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Everything posted by oPossum

  1. This code will print a 64 bit unsigned integer in 5 characters using 3 significant digits and and an SI prefix. Several revisions are shown beginning with the obvious implementation and then optimizing it to improve speed and decrease code size. Compilers used are TI 4.4.4 and GCC 4.9.1 Test hardware is the F5529 Launchpad running at the default clock of 1.016 MHz. The general strategy of the code is: - Count the number of digits in the decimal representation - Divide the value to reduce it to 3 digits. - Print the 3 digits with proper formatting and SI prefix. - Handle the special cas
  2. It is possible to do thermal pads without a reflow oven or hot air.
  3. Have you ever seen any frames with more than 16 packets? Maybe the lower nibble of the first byte is the packet sequence and the upper nibble can be ignored.
  4. Checking for proper sequence... (only changed code shown) struct Fastpacket { unsigned char *bufferEnd; // End of buffer + 1 unsigned char *bufferPos; // Next char goes here unsigned char seq; // Next char in sequence }; struct Fastpacket *newFastpacket(size_t const size){ // Allocate enough memory for the structure and the buffer struct Fastpacket *retVal = malloc(sizeof(struct Fastpacket) + (size * sizeof(unsigned char))); if(retVal) { // Buffer begins after the structure retVal->bufferPos = (unsigned char *)(retVal + 1); re
  5. Nothing wrong with what you have written. If you want it a little faster and smaller with a little less memory fragmentation, here is some optimized code... struct Fastpacket { unsigned char *bufferEnd; // End of buffer + 1 unsigned char *bufferPos; // Next char goes here }; struct Fastpacket *newFastpacket(size_t const size){ // Allocate enough memory for the structure and the buffer struct Fastpacket *retVal = malloc(sizeof(struct Fastpacket) + (size * sizeof(unsigned char))); if(retVal) { // Buffer begins after the structure retVal->bufferPos =
  6. unsigned int pgn = ((pgn_field.bytes.byte4 >> 4) << 16) + (pgn_field.bytes.byte3 << 8) + (pgn_field.bytes.byte2); should probably be unsigned int pgn = ((pgn_field.bytes.byte4 & 0x1F) << 16) | (pgn_field.bytes.byte3 << 8) | (pgn_field.bytes.byte2);
  7. Looks like this is the code that does the printing in your candump example... void sprint_long_canframe(char *buf , struct can_frame *cf, int view) { /* documentation see lib.h */ int i, j, dlen, offset; int dlc = (cf->can_dlc > 8)? 8 : cf->can_dlc; if (cf->can_id & CAN_ERR_FLAG) { sprintf(buf, "%8X ", cf->can_id & (CAN_ERR_MASK|CAN_ERR_FLAG)); offset = 10; } else if (cf->can_id & CAN_EFF_FLAG) { sprintf(buf, "%8X ", cf->can_id & CAN_EFF_MASK); offset = 10; } else { sprintf(buf, "%3X ", cf->can_id & CAN_SFF_MASK); offset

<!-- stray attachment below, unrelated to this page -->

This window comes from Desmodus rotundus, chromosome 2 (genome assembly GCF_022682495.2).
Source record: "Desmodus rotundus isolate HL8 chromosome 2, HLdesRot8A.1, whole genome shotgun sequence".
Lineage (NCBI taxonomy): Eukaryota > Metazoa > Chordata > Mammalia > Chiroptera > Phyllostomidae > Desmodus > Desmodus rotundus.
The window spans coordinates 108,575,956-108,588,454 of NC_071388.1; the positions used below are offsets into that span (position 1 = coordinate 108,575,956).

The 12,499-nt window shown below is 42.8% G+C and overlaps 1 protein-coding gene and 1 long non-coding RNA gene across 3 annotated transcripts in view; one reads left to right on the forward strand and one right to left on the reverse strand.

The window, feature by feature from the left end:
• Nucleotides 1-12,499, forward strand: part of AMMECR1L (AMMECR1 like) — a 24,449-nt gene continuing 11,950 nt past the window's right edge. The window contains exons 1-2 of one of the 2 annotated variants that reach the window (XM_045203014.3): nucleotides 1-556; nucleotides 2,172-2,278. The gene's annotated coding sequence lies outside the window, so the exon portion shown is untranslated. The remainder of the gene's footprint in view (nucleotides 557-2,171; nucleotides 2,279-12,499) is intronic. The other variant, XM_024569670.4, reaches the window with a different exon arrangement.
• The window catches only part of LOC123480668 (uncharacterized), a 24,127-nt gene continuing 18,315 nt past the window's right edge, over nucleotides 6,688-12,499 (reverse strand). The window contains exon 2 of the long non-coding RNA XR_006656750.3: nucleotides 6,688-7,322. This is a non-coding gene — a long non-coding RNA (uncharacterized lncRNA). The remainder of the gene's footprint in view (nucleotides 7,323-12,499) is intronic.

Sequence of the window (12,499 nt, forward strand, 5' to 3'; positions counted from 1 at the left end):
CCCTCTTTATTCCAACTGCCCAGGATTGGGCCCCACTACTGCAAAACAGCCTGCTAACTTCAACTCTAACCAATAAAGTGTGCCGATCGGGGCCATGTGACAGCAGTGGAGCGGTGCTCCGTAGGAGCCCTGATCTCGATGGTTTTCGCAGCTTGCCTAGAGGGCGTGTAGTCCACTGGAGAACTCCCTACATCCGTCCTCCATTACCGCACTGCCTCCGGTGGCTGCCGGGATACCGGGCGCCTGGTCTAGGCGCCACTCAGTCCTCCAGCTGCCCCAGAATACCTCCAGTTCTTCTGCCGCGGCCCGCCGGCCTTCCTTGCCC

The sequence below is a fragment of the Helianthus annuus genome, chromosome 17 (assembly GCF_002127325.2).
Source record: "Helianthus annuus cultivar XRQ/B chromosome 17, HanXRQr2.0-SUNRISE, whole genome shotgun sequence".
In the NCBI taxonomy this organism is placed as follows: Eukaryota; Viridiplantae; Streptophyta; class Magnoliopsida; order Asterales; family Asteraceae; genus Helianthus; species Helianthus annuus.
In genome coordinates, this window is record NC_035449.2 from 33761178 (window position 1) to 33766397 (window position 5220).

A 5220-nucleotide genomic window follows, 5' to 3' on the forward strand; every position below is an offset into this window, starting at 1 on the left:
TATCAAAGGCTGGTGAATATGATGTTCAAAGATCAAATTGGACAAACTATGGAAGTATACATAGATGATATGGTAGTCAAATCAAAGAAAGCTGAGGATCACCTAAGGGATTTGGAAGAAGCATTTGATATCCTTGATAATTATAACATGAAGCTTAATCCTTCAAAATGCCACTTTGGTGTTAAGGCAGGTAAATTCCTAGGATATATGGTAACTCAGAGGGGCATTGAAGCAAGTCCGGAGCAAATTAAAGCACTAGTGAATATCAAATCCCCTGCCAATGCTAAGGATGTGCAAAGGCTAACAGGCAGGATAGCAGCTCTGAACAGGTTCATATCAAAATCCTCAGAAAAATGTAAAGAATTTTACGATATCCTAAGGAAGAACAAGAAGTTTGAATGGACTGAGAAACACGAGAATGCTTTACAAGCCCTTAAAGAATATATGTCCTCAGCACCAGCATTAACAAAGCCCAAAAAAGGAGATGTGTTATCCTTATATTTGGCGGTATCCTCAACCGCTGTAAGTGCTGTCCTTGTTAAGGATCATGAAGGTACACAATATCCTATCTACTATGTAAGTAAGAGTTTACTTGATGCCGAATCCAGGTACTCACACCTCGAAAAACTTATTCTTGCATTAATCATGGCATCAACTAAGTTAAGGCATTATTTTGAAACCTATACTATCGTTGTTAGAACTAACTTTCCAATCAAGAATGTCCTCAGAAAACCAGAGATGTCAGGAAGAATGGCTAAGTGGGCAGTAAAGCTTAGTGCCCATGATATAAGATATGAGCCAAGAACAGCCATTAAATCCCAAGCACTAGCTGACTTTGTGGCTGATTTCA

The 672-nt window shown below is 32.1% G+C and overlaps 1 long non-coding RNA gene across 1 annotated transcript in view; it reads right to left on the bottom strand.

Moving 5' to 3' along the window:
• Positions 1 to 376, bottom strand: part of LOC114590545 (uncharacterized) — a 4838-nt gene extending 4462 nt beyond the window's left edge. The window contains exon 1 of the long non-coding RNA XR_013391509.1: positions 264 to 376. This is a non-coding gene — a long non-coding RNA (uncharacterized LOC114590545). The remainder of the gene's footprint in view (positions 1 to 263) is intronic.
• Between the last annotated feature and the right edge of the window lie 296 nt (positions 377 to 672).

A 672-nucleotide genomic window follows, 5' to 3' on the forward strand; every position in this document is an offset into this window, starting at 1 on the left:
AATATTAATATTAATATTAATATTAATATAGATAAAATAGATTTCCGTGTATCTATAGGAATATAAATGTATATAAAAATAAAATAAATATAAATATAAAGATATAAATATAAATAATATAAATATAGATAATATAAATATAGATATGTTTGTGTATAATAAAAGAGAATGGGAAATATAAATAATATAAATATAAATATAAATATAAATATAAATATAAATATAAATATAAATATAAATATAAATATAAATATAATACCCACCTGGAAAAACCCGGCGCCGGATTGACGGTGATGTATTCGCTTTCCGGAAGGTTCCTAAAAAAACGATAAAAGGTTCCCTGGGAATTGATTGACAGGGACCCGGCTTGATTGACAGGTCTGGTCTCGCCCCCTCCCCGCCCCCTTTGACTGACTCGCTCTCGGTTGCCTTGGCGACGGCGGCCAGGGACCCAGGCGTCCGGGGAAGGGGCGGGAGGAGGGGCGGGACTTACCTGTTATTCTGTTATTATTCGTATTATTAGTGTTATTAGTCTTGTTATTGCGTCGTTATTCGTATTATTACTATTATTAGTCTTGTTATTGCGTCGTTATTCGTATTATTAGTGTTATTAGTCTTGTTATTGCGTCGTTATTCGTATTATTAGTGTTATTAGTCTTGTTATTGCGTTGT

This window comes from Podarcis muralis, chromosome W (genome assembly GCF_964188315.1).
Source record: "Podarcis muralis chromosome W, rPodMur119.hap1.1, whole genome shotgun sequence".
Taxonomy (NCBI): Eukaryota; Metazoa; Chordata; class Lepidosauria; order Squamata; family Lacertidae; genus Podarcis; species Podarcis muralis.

8. Bit 31 of can_frame.can_id indicates if an 11 or 29 bit address is used. It is probably being masked by the candump program because it is not actually part of the address. It would be nice if the candump program used 3 or 8 hex digits to indicate the address size in use. Using a stream (socket) for a block based protocol seems like a bad idea. Much that can go wrong.
  9. I have recovered from alcoholism, but my eyesight has become worse. I have never said this, and never will. I use Linux, OS-X, and Windows. They are all very frustrating at times and all lack features I would like them to have. I was just pointing out that Windows and OS-X both support disk images without any additional software. They both allow command line or GUI tools to be used. You are correct that it is not exactly the same as using dd. The Windows Virtual Hard Drive (vhd) and OS-X Disk Image (dmg) go beyond simple byte-for-byte copies of a chunk of media. The GUI tools wi
  10. Many of them are available with cygwin. Windows goes far beyond these simple utils with powershell. Trivial. You can use command line or GUI to make images, mount them, and even boot them. https://technet.microsoft.com/en-us/library/gg318052(v=ws.10).aspx Sharing them over the network can also be done with GUI or command line. Same for OS-X using Disk Utility as a GUI or command line tool.